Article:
Sunday, August 5, 2012

Where Is The Hero Of The Story?

Tina Turner--"We Don't Need Another Hero" (mp3)

Wherein I try to tell a story, without telling the story...
It is human nature, I suppose, to want to be the hero of your own story.  I'm sure it happens for many of us all the time in small ways--solving some logistical problem, killing two birds with one stone, going above and beyond in some daily family way, blah, blah, blah. 

I'm not so sure it's easy to pull off in big ways.  My family, for example, has adopted the phrase, "the big hero" from a friend of mine, and we use it when when one of us goes out of his or her way to make something happen that benefits others.  Something like picking up a pizza and showing up at home when everyone else is starving and getting to say, "Who's the big hero now?"

But in big ways, we just don't have that many opportunities to shine.  I suppose I could call myself a hero for scaring two intruders out of my house a couple of years ago, but the fact is that I was yelling in total fear, and the fact that because of my scream they ran instead of killing me or at least hurting me is evidence of their own ineptness or amateurness, not my bravery.  Even when I got to the top the stairs and stood between them and my family locked in a bedroom, I had nothing, and had they come, I could have done nothing to stop them.  Some hero.

But the real problem comes when there are many narrators to a story, and each one wants to be the hero.  That is what I am grappling with tonight.

It would be fine to try to write a novel or a story where that is going on, where each successive narrator comes to the plate and ends up getting the game-winning hit in the same game.  It would be a fascinating study in unreliability and would leave the reader wondering which of the many versions is the right one.  Of course, this has been done before, this idea of multiple versions of the same events, but I think it ups the ante when each narrator wants to win the reader over to his or her particular success.  I'm not aware that has been written.  That's really pushing it.

Back to the problem, though.  The problem comes when it's real life, not a story, and I am not reading it, I'm listening to one version and then my wife hears another and my child hears something tangential from a friend of hers who works at a place downtown, and all of us could get together and try to figure it out.  But we don't.  At least not initially.

Because when the narrators, the heroes of the stories, are real people, we all have our own human tendency, which is to take sides.  Because I'm comfortable with the version I've heard, and my wife has her own source with whom she shares the same certainty, and my daughter's friend knows enough to sway a little one way or another, but not enough to nail it, we none of us know quite what to think, or else we sit in our own certainty, equal certain that each of the rest of us are wrong.

Such is life in a small city where everyone knows something of everything. 

I know you want particulars.  I know it is my job as a writer to provide them.  But not always.  And this time I'm not giving them.  But I promise you, it doesn't matter.  This is as old as the Old Testament, where Adam and Eve's stories don't match up, where Cain and Abel's don't (granted, Abel doesn't get a speaking part), where Jacob and Esau's don't.  This is adulthood.  This is the longer you know someone, the more you have doubt, rather than certainty.  And when it is someones, not someone, you take a jaundiced view towards all of it.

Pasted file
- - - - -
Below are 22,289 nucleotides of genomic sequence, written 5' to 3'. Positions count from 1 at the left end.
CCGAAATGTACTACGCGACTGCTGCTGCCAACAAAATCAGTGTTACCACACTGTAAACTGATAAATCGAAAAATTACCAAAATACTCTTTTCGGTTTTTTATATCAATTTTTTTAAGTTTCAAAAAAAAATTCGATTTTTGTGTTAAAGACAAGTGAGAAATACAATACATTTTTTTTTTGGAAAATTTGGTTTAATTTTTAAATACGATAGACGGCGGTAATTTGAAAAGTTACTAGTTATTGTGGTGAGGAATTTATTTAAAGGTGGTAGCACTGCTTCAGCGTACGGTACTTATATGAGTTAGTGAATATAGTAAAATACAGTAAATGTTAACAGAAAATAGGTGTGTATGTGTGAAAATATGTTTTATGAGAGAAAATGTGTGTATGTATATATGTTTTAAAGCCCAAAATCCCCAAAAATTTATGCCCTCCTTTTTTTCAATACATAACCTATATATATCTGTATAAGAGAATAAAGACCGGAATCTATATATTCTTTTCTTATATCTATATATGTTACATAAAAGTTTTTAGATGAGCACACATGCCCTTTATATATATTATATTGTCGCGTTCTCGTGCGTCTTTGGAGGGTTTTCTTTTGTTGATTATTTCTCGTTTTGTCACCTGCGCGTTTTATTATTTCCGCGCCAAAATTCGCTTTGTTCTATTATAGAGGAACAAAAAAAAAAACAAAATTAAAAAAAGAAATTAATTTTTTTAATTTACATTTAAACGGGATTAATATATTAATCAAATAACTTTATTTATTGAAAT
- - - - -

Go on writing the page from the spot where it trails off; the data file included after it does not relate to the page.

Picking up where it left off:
As my daughter and I discussed on the way to Costco today:

HER:  Isn't there a saying like, 'The truth lies somewhere in the middle?'
ME:  Yes, something like that.  There certainly aren't any heroes in this story.

Suffice it to say that what we're talking about here is not really "heroism," it's the moral high ground, which everyone wants to claim, every storyteller.  I guess that is its own kind of heroism.  Each storyteller wants to convince us that they are right, are proactive, are reasonable, are saviors. But ultimately, as happened today, when a several people hear several versions of the same set of circumstances, they don't end up choosing sides.  Instead, when they do compare notes, they conclude that, looking at it from the outside, all of the participants have deep flaws, which is unfortunate because all of the attempts to set the record straight have done little besides making the record seem childish.

I apologize.  I know that this is very obtuse.  But sometimes that's either all you know or all you can say, especially when it's either a family matter, people you know, or litigation my wife is working on.  I'm comfortable, though, believing that all of you have been in this same situation, listening to a story where there are no heroes, despite all urging to the contrary.

2 comments:

troutking said...

"a story where there are no heroes, despite all urging to the contrary." Congress?

rodle said...

This post reminded me of all of those Discipline Committee meetings we shared back in the day. Who is accurate? and How accurate are they? are two great unanswerable questions.